16 January 2012

How stem cells heal.

Scientists are learning so much about stem cells and how they are healing victims of TBI- traumatic brain injury.

How Stem Cell Implants Help Heal Traumatic Brain Injury

ScienceDaily (Jan. 12, 2012) --- For years, researchers seeking new
therapies for traumatic brain injury have been tantalized by the results
of animal experiments with stem cells. In numerous studies, stem cell
implantation has substantially improved brain function in experimental
animals with brain trauma. But just how these improvements occur has
remained a mystery.

Now, an important part of this puzzle has been pieced together by
researchers at the University of Texas Medical Branch at Galveston. In
experiments with both laboratory rats and an apparatus that enabled them
to simulate the impact of trauma on human neurons, they identified key
molecular mechanisms by which implanted human neural stem cells -- stem
cells that are in the process of developing into neurons but have not
yet taken their final form -- aid recovery from traumatic axonal injury.

A significant component of traumatic brain injury, traumatic axonal
injury involves damage to axons and dendrites, the filaments that extend
out from the bodies of the neurons. The damage continues after the
initial trauma, since the axons and dendrites respond to injury by
withdrawing back to the bodies of the neurons.

"Axons and dendrites are the basis of neuron-to-neuron communication,
and when they are lost, neuron function is lost," said UTMB professor
Ping Wu, lead author of a paper on the research appearing in the
/Journal of Neurotrauma/. "In this study, we found that our stem cell
transplantation both prevents further axonal injury and promotes axonal
regrowth, through a number of previously unknown molecular mechanisms."

The UTMB researchers began their investigation with a clue from their
previous work: they had determined that their neural stem cells secreted
a substance called glial derived neurotrophic factor, which seemed to
help injured rat brains recover from injury. As a first step toward
identifying the processes by which GDNF and neural stem cell
transplantation produced their beneficial effects, Wu enlisted UTMB
professors Larry Denner, Douglas Dewitt and Dr. Donald Prough to use
proteomic techniques to compare injured rat brains with injured rat
brains into which neural stem cells had been transplanted.

"We identified about 400 proteins that respond differently after injury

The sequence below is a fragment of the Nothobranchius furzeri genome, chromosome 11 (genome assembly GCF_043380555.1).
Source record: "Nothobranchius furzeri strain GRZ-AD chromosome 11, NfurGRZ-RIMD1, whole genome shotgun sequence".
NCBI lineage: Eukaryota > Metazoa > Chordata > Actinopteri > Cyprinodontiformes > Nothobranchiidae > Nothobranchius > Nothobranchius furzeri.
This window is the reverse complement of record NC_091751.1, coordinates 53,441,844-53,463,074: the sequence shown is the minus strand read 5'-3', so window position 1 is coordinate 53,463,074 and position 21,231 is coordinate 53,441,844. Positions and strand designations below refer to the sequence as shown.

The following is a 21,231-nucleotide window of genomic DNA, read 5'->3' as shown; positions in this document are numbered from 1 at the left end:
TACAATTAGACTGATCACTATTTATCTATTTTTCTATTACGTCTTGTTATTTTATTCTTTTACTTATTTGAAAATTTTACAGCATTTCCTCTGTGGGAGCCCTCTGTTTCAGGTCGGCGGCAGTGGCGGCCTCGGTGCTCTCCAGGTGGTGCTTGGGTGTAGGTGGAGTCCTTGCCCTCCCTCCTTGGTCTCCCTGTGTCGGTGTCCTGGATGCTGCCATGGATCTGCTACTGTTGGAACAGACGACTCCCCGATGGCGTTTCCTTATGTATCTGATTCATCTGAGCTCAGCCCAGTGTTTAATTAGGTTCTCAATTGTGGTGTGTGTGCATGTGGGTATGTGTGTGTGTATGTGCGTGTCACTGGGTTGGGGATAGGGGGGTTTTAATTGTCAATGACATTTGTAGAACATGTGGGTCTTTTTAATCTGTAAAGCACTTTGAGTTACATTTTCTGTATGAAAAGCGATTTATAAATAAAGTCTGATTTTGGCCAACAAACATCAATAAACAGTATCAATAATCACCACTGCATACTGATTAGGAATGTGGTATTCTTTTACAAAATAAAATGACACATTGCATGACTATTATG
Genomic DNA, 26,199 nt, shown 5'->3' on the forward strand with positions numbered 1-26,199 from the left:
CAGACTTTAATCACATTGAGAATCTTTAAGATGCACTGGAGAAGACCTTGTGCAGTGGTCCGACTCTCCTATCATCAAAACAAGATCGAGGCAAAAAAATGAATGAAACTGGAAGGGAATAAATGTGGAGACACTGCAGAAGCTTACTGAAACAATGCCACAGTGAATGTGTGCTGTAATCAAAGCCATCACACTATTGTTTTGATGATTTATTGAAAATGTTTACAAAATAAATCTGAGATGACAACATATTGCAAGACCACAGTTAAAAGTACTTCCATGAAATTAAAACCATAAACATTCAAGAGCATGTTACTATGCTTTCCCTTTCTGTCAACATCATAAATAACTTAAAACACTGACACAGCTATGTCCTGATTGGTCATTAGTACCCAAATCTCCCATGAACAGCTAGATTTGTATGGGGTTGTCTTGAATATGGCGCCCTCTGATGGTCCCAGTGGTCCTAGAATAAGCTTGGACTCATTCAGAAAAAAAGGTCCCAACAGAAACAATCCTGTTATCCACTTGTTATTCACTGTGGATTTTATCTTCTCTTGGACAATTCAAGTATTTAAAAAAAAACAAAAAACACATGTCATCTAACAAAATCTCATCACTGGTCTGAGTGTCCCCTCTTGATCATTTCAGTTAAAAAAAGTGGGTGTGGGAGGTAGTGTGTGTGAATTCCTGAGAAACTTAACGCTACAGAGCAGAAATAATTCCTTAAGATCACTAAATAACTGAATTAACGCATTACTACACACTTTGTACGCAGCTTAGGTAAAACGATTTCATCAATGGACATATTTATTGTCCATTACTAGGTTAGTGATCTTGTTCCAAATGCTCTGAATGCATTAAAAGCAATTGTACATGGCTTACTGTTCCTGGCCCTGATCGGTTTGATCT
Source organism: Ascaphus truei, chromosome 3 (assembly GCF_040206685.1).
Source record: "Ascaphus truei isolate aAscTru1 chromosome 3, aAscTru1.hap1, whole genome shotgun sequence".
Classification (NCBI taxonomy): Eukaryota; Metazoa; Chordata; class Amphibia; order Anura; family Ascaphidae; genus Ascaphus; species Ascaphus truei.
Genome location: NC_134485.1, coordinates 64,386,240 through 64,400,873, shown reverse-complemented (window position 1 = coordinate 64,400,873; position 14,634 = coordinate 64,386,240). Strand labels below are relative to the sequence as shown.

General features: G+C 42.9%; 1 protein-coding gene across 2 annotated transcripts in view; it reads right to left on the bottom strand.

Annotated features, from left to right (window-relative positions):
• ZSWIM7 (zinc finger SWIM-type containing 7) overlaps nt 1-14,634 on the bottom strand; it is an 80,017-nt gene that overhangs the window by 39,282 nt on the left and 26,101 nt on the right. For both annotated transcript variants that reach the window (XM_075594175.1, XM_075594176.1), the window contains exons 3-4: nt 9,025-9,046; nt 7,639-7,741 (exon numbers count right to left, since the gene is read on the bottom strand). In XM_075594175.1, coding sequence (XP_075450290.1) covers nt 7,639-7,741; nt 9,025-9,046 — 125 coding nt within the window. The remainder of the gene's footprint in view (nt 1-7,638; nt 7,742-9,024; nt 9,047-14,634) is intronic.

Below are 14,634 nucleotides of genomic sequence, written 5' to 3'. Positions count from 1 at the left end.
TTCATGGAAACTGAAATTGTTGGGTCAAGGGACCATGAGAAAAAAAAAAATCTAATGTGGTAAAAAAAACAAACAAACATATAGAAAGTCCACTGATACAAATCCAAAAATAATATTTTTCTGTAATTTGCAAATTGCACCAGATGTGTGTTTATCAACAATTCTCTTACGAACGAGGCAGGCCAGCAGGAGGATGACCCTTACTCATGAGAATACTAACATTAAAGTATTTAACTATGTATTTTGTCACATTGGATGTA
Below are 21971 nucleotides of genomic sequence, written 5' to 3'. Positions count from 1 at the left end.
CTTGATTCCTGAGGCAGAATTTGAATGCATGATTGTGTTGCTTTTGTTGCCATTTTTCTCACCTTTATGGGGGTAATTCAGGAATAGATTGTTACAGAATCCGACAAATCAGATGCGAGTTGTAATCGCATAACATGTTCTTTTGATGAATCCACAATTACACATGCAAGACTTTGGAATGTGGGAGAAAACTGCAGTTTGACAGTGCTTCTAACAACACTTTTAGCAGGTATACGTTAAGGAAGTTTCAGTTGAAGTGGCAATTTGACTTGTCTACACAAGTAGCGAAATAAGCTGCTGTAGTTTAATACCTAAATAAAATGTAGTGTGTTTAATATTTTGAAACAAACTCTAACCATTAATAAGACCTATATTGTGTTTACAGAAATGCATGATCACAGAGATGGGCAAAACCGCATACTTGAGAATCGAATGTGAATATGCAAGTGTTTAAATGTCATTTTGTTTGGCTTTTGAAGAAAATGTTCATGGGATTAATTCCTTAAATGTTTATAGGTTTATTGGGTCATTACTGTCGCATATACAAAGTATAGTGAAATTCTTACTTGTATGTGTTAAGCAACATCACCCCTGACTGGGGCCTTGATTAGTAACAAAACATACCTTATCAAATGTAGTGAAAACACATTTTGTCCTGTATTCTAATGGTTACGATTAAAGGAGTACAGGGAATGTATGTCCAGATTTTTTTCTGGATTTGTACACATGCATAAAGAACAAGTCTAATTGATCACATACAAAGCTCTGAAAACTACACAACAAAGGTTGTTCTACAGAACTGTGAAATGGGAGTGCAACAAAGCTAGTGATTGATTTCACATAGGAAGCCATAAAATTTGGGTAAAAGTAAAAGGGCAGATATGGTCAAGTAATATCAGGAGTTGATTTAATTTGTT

and after grafting with neural stem cells," Wu said. "When we grouped
them using a state-of-the-art Internet database, we found that a group
of cytoskeleton proteins was being changed, and in particular one called
alpha-smooth muscle actin, which had never been reported in the neurons

Because so many of the proteins that changed were related to axonal
structure and function, the UTMB scientists then focused on traumatic
axonal injury. Initially working with rats, they confirmed that axons
and dendrites suffered damage from trauma; implanted neural stem cells
reduced this harm, as well as lowering levels of alpha-smooth muscle
actin inside neurons that were raised after trauma.

To probe further into the molecular details of GDNF's role in reducing
traumatic axonal injury, the researchers used a system in which human
neurons were placed on a flexible membrane that was then suddenly
distended with a precisely calibrated puff of gas. Their goal was to
simulate the sudden compression and stretching forces exerted on brain
cells by a blow to the head.

Initial results from this "rapid stretch injury model" matched those
seen in rat experiments, with GDNF protecting axons and dendrites from
additional damage in the period after trauma and significantly reducing
alpha-smooth muscle actin levels boosted by the simulated injury. In
addition, they found evidence linking alpha-smooth muscle actin with
RhoA, a small protein that blocks axonal growth after injury. Finally,
again taking a cue from their proteomic study, they turned their
attention to one component of a protein known as calcineurin, finding
that it interacted with GDNF to protect axons and dendrites in the RSI

"We're quite excited about these discoveries, because they're highly
novel -- we now know much more about how GDNF protects axons and
dendrites from further injury and promotes their re-growth after
trauma," Wu said. "This kind of detailed study is essential to
developing safe and effective therapies for traumatic brain injury."

Other authors of the Journal of Neurotrauma paper include graduate
students Enyin Wang, Junling Gao and Tiffany Dunn; assistant research
lab director Margaret Parsley; Qin Yang of Huazhong University of
Science and Technology in Wuhan, China, Lin Zhang of Sichuan University
in Chengdu, China; and professors Douglas DeWitt, Larry Denner and
Donald Prough. Support for this research was provided by the U.S. Army,
the Coalition for Brain Injury Research, the Moody Center for Traumatic
Brain and Spinal Cord Injury Research, Mission Connect, the TIRR
Foundation, the China Scholarship Council, the John S. Dunn Research
Foundation and the Cullen Foundation.

post signature